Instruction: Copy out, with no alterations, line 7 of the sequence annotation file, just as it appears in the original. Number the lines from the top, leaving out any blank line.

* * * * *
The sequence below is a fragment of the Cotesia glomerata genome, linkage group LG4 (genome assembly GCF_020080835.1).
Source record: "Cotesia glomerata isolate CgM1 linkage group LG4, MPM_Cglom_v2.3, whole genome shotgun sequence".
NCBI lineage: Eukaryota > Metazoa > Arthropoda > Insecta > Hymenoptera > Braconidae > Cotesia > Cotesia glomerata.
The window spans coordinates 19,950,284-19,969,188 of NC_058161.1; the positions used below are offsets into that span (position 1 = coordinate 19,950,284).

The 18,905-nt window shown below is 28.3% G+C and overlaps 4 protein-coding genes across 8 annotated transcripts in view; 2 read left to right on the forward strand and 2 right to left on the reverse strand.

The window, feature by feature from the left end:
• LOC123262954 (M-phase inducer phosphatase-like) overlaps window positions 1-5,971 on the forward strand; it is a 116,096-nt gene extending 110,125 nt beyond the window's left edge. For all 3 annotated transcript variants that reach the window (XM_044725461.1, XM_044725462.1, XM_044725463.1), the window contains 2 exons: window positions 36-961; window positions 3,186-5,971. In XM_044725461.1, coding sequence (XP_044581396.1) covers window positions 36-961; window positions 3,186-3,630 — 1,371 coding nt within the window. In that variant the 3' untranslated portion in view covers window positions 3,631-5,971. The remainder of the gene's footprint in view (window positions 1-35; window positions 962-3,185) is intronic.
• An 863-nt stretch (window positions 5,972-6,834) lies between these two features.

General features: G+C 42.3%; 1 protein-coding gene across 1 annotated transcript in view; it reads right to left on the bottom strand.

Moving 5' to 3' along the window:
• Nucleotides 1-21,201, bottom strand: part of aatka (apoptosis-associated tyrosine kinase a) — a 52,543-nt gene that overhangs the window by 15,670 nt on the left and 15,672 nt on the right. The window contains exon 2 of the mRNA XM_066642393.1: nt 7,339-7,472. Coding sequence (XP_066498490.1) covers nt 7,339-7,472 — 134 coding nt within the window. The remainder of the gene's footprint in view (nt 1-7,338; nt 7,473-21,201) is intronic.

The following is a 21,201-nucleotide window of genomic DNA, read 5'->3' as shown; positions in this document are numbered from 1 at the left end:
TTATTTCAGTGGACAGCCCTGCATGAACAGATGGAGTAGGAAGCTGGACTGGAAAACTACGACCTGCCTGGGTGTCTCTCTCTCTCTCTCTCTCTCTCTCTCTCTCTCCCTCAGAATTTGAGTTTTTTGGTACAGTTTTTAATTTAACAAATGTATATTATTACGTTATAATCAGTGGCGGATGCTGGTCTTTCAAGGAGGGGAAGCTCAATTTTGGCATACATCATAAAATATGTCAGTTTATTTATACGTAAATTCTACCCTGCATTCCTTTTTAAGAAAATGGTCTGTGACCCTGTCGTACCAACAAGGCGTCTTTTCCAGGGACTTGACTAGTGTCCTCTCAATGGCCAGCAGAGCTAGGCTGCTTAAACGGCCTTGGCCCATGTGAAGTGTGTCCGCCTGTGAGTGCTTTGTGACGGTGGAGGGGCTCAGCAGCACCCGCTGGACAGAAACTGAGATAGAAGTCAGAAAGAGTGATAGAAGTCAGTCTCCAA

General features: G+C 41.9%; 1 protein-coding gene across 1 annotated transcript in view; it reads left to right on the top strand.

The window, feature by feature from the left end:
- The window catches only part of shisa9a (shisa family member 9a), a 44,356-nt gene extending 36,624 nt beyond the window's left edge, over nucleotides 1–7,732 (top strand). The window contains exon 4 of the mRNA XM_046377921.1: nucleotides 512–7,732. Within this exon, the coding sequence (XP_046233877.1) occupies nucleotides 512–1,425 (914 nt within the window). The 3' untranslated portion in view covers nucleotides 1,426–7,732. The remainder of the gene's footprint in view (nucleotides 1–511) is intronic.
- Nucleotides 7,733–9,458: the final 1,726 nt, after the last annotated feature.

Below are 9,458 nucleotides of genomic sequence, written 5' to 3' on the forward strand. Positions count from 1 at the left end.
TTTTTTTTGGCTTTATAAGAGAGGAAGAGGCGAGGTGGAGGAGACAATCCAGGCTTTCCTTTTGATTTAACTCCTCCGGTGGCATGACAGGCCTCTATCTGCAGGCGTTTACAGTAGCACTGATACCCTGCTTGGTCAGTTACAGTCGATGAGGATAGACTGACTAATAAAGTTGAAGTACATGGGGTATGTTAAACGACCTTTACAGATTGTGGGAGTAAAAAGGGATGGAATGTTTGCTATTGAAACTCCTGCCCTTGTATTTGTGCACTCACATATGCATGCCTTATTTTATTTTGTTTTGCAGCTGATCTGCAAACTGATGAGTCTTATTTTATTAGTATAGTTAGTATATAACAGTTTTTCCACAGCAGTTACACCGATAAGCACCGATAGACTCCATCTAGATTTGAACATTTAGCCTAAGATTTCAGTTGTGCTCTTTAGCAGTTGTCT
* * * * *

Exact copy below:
• LOC123262954 (M-phase inducer phosphatase-like) overlaps window positions 1-5,971 on the forward strand; it is a 116,096-nt gene extending 110,125 nt beyond the window's left edge. For all 3 annotated transcript variants that reach the window (XM_044725461.1, XM_044725462.1, XM_044725463.1), the window contains 2 exons: window positions 36-961; window positions 3,186-5,971. In XM_044725461.1, coding sequence (XP_044581396.1) covers window positions 36-961; window positions 3,186-3,630 — 1,371 coding nt within the window. In that variant the 3' untranslated portion in view covers window positions 3,631-5,971. The remainder of the gene's footprint in view (window positions 1-35; window positions 962-3,185) is intronic.